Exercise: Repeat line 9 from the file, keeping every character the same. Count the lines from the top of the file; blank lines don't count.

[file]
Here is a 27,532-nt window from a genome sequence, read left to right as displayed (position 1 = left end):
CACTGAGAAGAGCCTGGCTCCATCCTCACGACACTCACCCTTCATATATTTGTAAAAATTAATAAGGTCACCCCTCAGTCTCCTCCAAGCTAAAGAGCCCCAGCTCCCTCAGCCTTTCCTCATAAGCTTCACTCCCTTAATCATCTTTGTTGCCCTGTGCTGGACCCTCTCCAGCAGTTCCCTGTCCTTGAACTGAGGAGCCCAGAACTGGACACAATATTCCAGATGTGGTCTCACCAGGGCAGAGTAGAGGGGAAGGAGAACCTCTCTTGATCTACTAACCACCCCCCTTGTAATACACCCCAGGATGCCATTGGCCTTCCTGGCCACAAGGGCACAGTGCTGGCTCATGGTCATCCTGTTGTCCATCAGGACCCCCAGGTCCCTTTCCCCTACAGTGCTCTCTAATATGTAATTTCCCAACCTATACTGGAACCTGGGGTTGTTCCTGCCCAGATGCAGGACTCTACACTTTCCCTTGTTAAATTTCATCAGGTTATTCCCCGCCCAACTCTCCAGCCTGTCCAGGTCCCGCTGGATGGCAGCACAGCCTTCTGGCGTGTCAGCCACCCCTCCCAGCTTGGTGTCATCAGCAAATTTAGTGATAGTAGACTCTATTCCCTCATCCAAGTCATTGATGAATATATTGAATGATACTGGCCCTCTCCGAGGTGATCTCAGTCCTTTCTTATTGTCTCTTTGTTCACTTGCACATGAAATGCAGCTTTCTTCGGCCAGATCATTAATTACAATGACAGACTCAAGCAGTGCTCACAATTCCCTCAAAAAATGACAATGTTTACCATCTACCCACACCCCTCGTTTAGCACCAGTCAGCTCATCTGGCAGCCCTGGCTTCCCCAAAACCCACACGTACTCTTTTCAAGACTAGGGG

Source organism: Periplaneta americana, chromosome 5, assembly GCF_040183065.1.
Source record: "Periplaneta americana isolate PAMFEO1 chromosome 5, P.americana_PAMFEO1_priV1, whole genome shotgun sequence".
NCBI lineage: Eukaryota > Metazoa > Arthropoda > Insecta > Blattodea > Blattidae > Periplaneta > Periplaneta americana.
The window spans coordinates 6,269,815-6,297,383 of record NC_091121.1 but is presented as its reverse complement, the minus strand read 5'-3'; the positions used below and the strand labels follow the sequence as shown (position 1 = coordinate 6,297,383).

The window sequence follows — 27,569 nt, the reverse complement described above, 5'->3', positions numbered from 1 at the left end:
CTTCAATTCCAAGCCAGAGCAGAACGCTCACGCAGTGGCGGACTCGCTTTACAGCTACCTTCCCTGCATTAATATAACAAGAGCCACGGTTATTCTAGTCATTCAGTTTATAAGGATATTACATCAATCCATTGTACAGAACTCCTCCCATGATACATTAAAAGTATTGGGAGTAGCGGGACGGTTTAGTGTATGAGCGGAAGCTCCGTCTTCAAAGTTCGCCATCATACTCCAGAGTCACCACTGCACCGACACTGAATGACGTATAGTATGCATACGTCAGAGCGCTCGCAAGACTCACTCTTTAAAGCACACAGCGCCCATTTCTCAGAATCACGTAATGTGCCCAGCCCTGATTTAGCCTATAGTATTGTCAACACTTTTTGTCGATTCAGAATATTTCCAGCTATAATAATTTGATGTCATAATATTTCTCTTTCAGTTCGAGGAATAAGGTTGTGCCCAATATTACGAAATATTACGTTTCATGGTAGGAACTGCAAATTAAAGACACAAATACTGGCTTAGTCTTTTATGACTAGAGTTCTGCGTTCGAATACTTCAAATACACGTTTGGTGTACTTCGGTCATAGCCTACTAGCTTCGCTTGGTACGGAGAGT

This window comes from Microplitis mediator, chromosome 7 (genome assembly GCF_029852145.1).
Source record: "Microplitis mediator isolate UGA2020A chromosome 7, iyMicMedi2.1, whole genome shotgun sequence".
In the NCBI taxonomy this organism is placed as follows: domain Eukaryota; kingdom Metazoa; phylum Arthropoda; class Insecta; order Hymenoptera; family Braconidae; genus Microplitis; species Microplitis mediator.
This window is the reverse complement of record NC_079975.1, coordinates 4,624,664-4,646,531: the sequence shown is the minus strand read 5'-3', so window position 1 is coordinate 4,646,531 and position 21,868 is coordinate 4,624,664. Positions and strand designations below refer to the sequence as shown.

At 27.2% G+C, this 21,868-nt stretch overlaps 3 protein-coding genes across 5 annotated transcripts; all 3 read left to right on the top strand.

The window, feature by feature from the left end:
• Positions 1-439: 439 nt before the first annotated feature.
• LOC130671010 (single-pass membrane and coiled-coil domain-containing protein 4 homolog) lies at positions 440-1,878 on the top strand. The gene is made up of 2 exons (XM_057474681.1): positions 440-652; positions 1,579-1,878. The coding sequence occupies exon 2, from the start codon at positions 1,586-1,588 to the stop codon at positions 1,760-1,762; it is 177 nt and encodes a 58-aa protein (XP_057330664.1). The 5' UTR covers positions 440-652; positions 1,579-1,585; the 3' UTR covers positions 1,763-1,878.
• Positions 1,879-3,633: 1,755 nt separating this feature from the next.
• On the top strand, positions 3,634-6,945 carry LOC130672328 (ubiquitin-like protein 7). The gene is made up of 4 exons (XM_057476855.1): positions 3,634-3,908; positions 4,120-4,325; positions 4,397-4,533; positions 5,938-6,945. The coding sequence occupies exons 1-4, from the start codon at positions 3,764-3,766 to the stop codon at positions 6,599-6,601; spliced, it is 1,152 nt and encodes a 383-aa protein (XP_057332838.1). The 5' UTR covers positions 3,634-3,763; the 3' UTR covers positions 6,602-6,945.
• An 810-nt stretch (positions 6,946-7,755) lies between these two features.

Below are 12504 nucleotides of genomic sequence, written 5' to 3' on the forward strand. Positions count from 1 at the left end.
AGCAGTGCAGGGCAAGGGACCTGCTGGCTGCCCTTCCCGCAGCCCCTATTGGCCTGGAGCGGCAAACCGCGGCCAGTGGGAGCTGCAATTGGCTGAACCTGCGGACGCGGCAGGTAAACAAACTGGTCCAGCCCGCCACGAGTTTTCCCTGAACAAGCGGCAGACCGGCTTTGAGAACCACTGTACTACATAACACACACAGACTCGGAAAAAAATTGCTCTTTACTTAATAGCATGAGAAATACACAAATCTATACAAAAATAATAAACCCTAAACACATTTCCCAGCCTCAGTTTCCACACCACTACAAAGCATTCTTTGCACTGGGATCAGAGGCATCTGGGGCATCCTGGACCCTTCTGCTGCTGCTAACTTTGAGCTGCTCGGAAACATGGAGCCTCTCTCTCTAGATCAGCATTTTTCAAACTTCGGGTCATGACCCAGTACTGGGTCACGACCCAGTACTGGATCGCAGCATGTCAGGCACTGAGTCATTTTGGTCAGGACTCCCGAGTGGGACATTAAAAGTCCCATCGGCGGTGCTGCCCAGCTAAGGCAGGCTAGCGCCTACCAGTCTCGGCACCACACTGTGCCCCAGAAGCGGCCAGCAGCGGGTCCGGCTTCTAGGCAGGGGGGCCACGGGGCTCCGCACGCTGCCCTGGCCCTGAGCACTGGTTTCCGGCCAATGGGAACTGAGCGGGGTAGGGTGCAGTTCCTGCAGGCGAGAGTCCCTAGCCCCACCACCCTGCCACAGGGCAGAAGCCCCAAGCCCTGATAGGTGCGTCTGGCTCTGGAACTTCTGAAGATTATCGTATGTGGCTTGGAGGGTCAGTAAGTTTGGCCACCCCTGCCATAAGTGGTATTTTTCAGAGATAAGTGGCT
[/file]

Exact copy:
This window comes from Microplitis mediator, chromosome 7 (genome assembly GCF_029852145.1).